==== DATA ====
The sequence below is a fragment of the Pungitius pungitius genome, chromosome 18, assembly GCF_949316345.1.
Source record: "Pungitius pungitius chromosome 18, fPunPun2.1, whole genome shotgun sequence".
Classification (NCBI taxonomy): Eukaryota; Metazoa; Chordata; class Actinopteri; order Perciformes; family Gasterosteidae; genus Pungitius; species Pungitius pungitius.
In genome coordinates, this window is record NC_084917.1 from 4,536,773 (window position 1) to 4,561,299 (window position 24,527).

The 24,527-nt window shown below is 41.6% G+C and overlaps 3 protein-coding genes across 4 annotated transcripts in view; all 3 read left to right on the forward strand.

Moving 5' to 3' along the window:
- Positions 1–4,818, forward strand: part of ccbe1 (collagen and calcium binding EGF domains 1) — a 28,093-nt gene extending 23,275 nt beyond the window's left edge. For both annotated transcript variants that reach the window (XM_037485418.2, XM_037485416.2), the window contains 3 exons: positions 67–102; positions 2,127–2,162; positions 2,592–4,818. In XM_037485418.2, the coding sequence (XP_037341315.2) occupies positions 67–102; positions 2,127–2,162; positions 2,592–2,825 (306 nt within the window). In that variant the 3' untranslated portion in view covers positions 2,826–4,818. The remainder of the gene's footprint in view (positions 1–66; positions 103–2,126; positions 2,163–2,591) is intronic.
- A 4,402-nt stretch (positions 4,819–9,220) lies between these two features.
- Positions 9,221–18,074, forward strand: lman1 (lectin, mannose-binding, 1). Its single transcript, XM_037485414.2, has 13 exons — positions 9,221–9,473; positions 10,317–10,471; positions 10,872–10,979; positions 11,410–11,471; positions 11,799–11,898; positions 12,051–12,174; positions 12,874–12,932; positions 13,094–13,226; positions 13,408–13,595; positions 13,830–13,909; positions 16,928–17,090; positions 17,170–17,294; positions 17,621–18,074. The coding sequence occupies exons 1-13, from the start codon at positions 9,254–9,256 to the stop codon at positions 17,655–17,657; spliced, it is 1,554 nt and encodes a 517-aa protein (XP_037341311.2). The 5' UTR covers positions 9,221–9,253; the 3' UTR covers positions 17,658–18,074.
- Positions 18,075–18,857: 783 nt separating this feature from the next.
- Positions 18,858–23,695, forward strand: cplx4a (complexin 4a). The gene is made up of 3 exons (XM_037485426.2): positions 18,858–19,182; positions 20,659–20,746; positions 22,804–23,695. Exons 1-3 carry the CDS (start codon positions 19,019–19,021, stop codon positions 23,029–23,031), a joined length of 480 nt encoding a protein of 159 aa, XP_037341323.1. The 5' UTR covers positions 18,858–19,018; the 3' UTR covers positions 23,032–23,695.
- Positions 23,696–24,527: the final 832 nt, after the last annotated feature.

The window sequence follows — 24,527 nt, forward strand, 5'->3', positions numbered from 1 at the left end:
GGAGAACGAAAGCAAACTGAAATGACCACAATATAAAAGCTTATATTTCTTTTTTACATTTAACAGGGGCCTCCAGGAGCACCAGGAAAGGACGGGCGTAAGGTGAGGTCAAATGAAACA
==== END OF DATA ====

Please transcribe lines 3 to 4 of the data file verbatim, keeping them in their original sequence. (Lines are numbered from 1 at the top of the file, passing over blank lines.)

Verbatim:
Classification (NCBI taxonomy): Eukaryota; Metazoa; Chordata; class Actinopteri; order Perciformes; family Gasterosteidae; genus Pungitius; species Pungitius pungitius.
In genome coordinates, this window is record NC_084917.1 from 4,536,773 (window position 1) to 4,561,299 (window position 24,527).